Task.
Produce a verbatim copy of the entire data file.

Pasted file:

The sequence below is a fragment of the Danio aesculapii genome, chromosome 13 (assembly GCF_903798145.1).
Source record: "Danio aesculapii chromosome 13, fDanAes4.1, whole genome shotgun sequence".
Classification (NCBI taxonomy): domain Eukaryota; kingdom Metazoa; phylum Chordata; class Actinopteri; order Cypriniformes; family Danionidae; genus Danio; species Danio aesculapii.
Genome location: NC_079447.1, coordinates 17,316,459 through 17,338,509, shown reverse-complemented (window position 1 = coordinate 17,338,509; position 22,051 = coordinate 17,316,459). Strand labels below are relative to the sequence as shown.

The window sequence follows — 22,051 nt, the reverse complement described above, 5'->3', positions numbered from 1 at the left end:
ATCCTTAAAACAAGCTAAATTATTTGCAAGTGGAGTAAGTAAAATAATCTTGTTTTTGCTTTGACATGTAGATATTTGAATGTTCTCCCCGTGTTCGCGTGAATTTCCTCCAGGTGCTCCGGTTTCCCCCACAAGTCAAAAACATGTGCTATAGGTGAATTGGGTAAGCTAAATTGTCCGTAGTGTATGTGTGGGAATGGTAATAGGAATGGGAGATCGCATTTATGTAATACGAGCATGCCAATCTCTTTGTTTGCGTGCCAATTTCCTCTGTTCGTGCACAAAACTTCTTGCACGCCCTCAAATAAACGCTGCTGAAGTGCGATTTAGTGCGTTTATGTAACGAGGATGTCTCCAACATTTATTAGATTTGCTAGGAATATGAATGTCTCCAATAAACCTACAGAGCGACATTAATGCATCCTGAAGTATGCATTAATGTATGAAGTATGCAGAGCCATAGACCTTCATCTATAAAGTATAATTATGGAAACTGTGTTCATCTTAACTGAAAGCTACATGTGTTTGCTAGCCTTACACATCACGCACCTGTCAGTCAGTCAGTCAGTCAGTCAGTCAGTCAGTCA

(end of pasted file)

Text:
The sequence below is a fragment of the Danio aesculapii genome, chromosome 13 (assembly GCF_903798145.1).
Source record: "Danio aesculapii chromosome 13, fDanAes4.1, whole genome shotgun sequence".
Classification (NCBI taxonomy): domain Eukaryota; kingdom Metazoa; phylum Chordata; class Actinopteri; order Cypriniformes; family Danionidae; genus Danio; species Danio aesculapii.
Genome location: NC_079447.1, coordinates 17,316,459 through 17,338,509, shown reverse-complemented (window position 1 = coordinate 17,338,509; position 22,051 = coordinate 17,316,459). Strand labels below are relative to the sequence as shown.

The window sequence follows — 22,051 nt, the reverse complement described above, 5'->3', positions numbered from 1 at the left end:
ATCCTTAAAACAAGCTAAATTATTTGCAAGTGGAGTAAGTAAAATAATCTTGTTTTTGCTTTGACATGTAGATATTTGAATGTTCTCCCCGTGTTCGCGTGAATTTCCTCCAGGTGCTCCGGTTTCCCCCACAAGTCAAAAACATGTGCTATAGGTGAATTGGGTAAGCTAAATTGTCCGTAGTGTATGTGTGGGAATGGTAATAGGAATGGGAGATCGCATTTATGTAATACGAGCATGCCAATCTCTTTGTTTGCGTGCCAATTTCCTCTGTTCGTGCACAAAACTTCTTGCACGCCCTCAAATAAACGCTGCTGAAGTGCGATTTAGTGCGTTTATGTAACGAGGATGTCTCCAACATTTATTAGATTTGCTAGGAATATGAATGTCTCCAATAAACCTACAGAGCGACATTAATGCATCCTGAAGTATGCATTAATGTATGAAGTATGCAGAGCCATAGACCTTCATCTATAAAGTATAATTATGGAAACTGTGTTCATCTTAACTGAAAGCTACATGTGTTTGCTAGCCTTACACATCACGCACCTGTCAGTCAGTCAGTCAGTCAGTCAGTCAGTCAGTCA